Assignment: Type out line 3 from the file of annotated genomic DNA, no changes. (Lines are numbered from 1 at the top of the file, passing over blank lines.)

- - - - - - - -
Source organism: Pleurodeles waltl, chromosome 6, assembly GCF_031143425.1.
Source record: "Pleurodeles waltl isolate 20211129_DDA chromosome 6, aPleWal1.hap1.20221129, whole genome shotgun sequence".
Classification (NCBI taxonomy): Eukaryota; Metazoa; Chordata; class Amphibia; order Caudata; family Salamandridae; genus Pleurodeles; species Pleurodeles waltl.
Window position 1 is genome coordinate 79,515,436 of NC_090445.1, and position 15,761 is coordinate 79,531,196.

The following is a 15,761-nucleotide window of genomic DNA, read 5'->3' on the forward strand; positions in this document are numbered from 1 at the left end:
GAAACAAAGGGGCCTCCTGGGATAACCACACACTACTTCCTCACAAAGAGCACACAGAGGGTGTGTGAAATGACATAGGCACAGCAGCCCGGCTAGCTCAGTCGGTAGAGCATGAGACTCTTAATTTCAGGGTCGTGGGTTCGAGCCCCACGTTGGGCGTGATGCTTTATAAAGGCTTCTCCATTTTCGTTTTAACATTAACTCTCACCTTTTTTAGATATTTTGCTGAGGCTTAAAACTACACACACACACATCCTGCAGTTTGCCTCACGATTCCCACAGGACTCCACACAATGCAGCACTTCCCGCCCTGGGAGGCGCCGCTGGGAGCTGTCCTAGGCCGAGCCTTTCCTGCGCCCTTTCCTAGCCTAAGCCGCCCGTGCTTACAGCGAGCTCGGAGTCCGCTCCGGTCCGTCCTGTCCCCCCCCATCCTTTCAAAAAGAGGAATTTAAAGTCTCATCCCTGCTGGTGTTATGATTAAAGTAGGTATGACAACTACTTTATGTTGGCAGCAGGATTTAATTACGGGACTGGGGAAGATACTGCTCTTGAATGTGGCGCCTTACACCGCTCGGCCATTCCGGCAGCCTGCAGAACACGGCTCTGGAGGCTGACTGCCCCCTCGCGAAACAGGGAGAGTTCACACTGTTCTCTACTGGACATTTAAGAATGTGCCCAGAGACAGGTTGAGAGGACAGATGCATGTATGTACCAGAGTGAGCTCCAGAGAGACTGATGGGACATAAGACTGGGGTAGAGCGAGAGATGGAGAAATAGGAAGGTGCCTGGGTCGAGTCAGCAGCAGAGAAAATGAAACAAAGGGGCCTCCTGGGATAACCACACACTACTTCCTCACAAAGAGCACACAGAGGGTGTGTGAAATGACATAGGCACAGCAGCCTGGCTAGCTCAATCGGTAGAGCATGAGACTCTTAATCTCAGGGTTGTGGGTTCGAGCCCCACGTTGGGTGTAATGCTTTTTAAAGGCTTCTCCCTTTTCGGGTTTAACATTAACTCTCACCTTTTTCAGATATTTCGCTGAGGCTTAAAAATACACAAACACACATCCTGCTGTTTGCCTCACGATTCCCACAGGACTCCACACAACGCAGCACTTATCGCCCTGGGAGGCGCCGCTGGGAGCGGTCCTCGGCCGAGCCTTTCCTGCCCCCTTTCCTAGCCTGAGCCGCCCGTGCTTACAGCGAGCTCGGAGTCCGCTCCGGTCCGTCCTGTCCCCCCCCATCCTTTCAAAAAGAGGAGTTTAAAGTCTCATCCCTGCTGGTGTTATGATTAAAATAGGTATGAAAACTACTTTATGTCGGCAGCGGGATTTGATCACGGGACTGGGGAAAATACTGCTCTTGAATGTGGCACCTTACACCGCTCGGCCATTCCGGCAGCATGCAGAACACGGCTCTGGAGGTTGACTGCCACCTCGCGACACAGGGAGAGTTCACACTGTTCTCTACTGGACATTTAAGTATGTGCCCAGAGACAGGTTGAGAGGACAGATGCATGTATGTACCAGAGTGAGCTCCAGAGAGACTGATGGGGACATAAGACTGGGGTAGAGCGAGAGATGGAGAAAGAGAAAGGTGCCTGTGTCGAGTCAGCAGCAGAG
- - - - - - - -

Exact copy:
Classification (NCBI taxonomy): Eukaryota; Metazoa; Chordata; class Amphibia; order Caudata; family Salamandridae; genus Pleurodeles; species Pleurodeles waltl.